Federal civil rights attorneys are suing the city of Meridian, Mississippi, and others for operating what the government labels a school-to-prison pipeline. Federal lawyers contend that students in Meridian are being denied their constitutional rights and that they are incarcerated for minor infractions in school.
The defendants include Lauderdale County, judges of the county's Youth Court and the State of Mississippi Division of Youth Services. Roughly 6,000 students, more than 85 percent of them African-American, attend grades kindergarten through 12th grade in a dozen schools in the Lauderdale County School District.
"We had no choice but to file suit," said Roy Austin, a deputy assistant attorney general.
It's the first time that a local jurisdiction has been charged under a law designed to protect the due process rights of juveniles in such circumstances.
According to the suit filed by the Justice Department, children in the schools have been arrested and handcuffed while at school. Also, the students are often detained for more than 48 hours while waiting for a hearing, the suit says. Also, the municipalities do not provide students with legal representation.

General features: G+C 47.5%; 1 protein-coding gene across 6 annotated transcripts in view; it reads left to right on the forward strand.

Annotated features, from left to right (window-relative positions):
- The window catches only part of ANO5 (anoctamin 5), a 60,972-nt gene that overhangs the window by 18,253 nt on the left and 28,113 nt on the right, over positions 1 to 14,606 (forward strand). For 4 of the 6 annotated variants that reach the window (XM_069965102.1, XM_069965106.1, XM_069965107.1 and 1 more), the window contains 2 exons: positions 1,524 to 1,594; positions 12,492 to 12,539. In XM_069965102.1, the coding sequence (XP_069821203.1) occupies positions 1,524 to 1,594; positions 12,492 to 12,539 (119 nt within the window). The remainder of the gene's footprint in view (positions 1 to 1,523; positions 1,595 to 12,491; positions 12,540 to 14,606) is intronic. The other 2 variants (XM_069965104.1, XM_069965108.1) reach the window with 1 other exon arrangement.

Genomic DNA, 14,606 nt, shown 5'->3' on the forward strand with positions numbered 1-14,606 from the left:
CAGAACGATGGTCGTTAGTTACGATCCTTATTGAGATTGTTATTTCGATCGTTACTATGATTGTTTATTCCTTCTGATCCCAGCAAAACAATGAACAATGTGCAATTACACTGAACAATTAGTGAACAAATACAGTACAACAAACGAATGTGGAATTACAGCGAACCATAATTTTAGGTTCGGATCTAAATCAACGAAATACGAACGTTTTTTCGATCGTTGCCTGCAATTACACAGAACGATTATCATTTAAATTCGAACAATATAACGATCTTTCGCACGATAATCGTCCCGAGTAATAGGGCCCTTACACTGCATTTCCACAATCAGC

Derrick T. Simmons, a state senator in Mississippi, said that the conditions in the school system have created a firestorm in the state.
“People are extremely alarmed and outraged by this case,” Simmons said in an interview with BET.com.
“What is most alarming is the fact these children are not committing violations that are serious,” said Simmons, who is Black. “They are arrested for things like not wearing the proper school clothes or talking in class. It’s very disturbing because I would have to believe that there are students who don’t look like me who are violating school rules at the same rate, but nothing happens to them.”
Austin said that Meridian is not the only location in the country with such a system. However, he said, it is the only one to date where local authorities have not been fully cooperative with federal investigators.
Simmons said a decision is expected in the early part of 2013.
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(Photos from left: facebook.com/DerrickTSimmons, REUTERS/Lucy Nicholson)